As we were informed by the founder of judge.me online arbitration platform this initiative would provide ODR services to world at large. Individuals and companies may resolve their disputes through this platform by using its legal dispute resolution services.
Microsoft, the United States-based multinational computer technology corporation has recently won a domain name case against TN Chen. The company submitted a complaint to the National Arbitration Forum, requesting the disputed domain names bing-wallpaper.com and bingimg.com to be transferred from the respondent to the complainant.
Recently the arbitration court at the public association “Ukrainian arbitration union” (Odessa) issued an award. That award was adopted after the hearings which were held by means of telecommunication. The participants presented their position to the arbitration court in video conference. The award was announced to the parties through a web-cam as well. Later on the award was signed as a written document and forwarded to the parties. This event became a ground for discussion in Ukrainian specialized mass media. Some of my colleagues treated that event as a step to implementation and propagation of the Internet-arbitration concept. Though I welcome that progressive practice I am far from believing that e-arbitration is limited to or its main feature consists of the possibility of web-hearings. Electronic form arbitration clause (agreement), e-claim, admissibility of electronic evidences, turnover of electronic documents during the process and enforceability of an electronic award, - that is an inexhaustive list of main issues related to the e-arbitration concept. If the reader is interested in that matter I would recommend to familiarize with the document “International commercial arbitration. 5.9. Electronic arbitration” prepared under the auspices of the United Nations Conference on Trade and Development (UNCTAD).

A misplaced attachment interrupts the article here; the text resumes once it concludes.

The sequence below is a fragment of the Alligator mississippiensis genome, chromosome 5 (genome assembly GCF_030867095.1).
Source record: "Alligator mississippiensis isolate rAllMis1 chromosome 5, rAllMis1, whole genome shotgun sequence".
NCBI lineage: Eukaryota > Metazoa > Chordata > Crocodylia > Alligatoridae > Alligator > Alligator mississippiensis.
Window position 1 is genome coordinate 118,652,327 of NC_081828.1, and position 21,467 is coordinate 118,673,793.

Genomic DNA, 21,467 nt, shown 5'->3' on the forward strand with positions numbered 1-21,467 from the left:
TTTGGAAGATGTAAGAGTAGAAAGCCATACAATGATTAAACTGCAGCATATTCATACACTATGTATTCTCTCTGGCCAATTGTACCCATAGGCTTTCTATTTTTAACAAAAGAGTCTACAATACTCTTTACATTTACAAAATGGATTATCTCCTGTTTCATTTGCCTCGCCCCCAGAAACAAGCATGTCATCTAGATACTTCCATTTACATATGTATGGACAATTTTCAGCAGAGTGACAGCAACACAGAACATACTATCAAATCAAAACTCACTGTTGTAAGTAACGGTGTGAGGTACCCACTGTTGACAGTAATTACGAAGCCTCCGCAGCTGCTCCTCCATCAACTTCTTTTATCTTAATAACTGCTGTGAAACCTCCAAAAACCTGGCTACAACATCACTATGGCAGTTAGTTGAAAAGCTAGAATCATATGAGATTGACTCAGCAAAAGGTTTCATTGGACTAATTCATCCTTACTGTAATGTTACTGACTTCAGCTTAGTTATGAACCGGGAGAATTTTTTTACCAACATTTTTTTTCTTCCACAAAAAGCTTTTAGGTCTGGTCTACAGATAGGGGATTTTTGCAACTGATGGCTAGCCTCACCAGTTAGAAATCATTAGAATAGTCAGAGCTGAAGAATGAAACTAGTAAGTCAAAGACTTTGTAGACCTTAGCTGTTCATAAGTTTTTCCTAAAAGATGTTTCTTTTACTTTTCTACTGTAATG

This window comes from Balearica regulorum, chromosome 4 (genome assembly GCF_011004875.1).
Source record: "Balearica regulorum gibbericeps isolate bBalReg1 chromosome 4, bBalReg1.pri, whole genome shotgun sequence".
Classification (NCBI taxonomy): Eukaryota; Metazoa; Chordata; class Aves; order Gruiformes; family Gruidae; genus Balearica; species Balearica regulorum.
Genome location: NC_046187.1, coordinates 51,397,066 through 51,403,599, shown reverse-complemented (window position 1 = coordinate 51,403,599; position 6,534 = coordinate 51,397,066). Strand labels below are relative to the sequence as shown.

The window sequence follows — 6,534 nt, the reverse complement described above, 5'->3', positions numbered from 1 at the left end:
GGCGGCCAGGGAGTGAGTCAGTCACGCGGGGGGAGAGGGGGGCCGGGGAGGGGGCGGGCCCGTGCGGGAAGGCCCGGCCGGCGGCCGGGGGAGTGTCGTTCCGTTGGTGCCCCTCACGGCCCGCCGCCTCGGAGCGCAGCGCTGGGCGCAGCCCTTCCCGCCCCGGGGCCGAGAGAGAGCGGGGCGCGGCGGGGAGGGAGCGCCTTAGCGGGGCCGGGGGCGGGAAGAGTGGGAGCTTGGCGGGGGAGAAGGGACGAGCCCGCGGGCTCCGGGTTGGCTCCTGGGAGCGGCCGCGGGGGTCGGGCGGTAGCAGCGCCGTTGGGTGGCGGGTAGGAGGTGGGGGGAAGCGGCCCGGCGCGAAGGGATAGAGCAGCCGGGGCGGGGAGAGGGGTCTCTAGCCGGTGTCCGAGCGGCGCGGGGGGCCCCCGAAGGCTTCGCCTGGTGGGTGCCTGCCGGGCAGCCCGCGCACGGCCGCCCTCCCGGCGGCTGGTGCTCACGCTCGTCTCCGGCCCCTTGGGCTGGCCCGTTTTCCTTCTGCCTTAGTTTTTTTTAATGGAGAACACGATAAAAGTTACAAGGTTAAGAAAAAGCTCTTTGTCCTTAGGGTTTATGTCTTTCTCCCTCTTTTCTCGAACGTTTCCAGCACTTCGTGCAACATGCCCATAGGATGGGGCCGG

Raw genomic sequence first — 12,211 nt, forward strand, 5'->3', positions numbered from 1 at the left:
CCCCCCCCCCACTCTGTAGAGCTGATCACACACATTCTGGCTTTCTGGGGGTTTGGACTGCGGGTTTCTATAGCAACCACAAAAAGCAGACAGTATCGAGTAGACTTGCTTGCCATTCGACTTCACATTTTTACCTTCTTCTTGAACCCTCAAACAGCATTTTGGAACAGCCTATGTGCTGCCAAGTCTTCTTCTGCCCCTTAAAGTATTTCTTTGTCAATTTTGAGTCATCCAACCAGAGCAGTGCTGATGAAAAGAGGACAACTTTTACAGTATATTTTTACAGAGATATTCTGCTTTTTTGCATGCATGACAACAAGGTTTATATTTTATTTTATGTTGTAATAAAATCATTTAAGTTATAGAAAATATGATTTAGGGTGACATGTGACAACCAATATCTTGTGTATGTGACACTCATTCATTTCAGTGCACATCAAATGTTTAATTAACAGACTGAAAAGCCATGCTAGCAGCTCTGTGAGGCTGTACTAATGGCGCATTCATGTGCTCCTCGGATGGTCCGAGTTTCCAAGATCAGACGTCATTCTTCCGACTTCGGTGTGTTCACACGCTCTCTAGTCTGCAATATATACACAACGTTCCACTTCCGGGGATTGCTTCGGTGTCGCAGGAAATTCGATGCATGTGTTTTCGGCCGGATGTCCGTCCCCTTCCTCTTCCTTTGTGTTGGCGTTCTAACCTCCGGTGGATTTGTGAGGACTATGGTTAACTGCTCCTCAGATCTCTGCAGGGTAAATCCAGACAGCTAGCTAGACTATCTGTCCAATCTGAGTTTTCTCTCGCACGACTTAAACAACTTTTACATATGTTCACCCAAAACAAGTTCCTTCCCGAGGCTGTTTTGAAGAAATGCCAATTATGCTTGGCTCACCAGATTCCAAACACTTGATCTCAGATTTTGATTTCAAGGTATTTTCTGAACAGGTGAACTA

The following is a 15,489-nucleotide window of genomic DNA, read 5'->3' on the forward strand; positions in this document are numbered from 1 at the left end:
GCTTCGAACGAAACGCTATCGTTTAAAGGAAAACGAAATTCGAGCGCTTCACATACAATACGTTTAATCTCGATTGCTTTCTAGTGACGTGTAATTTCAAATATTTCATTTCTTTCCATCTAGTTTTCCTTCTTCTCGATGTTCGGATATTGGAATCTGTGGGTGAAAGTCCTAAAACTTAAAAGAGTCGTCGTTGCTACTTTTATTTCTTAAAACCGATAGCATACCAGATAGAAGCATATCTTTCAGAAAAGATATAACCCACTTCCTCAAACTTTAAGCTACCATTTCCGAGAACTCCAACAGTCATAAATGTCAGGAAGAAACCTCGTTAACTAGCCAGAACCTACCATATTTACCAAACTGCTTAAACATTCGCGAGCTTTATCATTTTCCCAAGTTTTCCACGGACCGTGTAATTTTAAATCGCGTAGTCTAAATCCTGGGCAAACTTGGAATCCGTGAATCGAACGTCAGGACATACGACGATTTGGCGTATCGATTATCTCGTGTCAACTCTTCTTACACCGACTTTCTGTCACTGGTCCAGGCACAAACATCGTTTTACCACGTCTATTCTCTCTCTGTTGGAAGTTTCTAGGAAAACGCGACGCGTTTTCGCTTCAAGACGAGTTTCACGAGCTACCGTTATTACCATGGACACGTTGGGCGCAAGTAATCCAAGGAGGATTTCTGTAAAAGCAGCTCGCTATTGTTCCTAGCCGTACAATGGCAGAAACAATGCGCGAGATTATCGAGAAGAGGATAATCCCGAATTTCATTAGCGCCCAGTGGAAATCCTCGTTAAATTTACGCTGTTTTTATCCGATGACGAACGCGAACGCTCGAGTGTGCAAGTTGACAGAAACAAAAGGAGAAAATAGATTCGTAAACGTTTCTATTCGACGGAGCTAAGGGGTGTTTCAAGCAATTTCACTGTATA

There is no specific regulation allowing or prohibiting online arbitration in Ukraine at the time. Actually there is no Ukrainian practice of online arbitration. However, I have already heard “well grounded” opinions of specialists in arbitration concerning online ADR and its future in Ukraine. Those opinions seemed interesting to me because (1) they are based on subjective understanding of the term “online arbitration” and (2) for the mentioned reason they jeopardize the idea of online arbitration. Let me explain. The term “online arbitration” is often replaced with the terms “e-arbitration” and “virtual arbitration” which have almost synonymous meaning. In the Ukrainian language the word “online” and prefix “e-“ are rather foreign substance. Thus, “virtual arbitration” remains. However, for Ukrainian legal brains virtual is something fake. Moreover, during several years (2005-2009) local arbitration courts were often misused. Many times they were used as an instrument of legitimization of title to real estate. Taking into account that usually there was no dispute in such real estate cases the proceedings were “virtual”: no evidences presented, no hearings took place.
Thank heaven that the experts supported by the United Nations Conference on Trade and Development (UNCTAD) developed the concept of electronic arbitration. This is what may be implemented in the Ukrainian legal practice though it may take years.